He even has one of the Boba Fett prototypes that was never released to the public for "choking hazard" legal reasons. It is amusing to me that the Boba Fett was never released for this reason because I think that in the wrong hands, just about everything involved in all the toys was a choking hazard.

This part of the story is interesting but honestly, it is too long and even for a Star Wars nerd like me, I found myself getting bored because rather than focus exclusively on the toys themselves, they focus entirely too much on various executives involved in negotiations between various companies. I don't mean to be insensitive but I don't think the average viewer actually cares about who the CEO and lawyers were at Kenner - we want to know how the Millennium Falcon was made.


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There is another key area that the show is severely lacking: They very rarely talk about what these toys are worth today and doing so would add a lot of entertainment value to the series. It is almost never mentioned at all and in my mind this is a critical mistake. Imagine if Pawn Stars just talked about how rare and sought after something was but never talked about how much it is worth?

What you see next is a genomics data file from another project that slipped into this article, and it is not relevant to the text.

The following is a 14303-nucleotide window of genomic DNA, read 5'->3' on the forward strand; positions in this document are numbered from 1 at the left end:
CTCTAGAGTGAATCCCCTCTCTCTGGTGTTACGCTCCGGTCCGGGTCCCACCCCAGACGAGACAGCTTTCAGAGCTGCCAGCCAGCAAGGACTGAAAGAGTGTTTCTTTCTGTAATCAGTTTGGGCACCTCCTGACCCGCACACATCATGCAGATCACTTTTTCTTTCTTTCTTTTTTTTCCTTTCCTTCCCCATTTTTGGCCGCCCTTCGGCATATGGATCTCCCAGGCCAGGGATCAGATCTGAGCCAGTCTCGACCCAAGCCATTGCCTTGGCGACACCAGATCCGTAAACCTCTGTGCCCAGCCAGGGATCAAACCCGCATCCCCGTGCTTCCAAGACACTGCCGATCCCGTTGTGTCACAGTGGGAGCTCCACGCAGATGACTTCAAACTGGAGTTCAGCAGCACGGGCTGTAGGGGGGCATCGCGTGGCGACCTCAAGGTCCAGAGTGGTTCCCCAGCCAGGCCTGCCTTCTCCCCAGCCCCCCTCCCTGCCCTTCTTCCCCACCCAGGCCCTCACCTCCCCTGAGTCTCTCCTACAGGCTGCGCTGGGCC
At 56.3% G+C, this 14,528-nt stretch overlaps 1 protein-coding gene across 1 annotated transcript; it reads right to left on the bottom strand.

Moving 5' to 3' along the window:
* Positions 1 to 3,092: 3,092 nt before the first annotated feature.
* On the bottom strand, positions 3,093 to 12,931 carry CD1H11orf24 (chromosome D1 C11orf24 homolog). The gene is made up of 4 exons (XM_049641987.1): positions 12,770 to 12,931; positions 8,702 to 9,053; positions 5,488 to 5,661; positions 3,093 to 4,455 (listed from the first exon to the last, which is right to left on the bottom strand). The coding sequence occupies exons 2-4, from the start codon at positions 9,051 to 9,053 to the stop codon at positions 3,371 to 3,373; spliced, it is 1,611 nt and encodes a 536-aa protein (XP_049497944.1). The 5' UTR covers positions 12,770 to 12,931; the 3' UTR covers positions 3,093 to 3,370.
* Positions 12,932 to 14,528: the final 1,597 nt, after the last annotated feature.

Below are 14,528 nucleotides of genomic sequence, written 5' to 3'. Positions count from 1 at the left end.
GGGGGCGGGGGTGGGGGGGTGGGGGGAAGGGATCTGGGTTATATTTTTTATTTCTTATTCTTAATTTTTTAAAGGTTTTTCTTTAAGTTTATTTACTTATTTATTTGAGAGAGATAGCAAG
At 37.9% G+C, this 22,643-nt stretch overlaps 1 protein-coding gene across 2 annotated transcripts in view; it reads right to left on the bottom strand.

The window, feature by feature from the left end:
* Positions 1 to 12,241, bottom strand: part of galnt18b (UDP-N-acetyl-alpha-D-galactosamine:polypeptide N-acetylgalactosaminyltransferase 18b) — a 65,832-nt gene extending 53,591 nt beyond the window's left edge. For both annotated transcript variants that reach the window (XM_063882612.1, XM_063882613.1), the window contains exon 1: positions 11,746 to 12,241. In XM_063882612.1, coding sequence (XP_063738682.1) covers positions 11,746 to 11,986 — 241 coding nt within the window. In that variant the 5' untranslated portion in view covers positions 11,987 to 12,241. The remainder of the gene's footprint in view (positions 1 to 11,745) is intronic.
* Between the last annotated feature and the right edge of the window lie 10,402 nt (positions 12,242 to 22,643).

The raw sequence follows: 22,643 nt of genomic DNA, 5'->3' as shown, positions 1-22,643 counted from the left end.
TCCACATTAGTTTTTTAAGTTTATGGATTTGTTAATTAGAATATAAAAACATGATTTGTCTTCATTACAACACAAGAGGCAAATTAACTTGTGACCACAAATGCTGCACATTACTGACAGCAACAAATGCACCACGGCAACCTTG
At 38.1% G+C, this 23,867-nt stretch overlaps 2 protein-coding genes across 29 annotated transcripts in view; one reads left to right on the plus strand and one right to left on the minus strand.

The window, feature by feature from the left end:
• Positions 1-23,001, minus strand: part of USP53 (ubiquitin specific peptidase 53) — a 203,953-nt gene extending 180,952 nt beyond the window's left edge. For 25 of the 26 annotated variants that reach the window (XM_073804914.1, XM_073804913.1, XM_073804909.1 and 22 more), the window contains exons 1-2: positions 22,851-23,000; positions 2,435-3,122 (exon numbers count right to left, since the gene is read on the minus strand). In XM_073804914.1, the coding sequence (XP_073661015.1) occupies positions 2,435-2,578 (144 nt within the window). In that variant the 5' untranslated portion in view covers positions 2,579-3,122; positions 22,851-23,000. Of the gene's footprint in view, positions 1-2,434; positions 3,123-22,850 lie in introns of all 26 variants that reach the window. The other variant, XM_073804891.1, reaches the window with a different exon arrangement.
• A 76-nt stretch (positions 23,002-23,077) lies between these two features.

While I realize that the major focus of the series is to be an "origin" show, certainly they are aware that their target audience is going to be collectors and fanbois, all of which would really like to have this information.


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Example: The original Jawa with a cloth cape is today worth $10,000 and one has sold for over $50,000.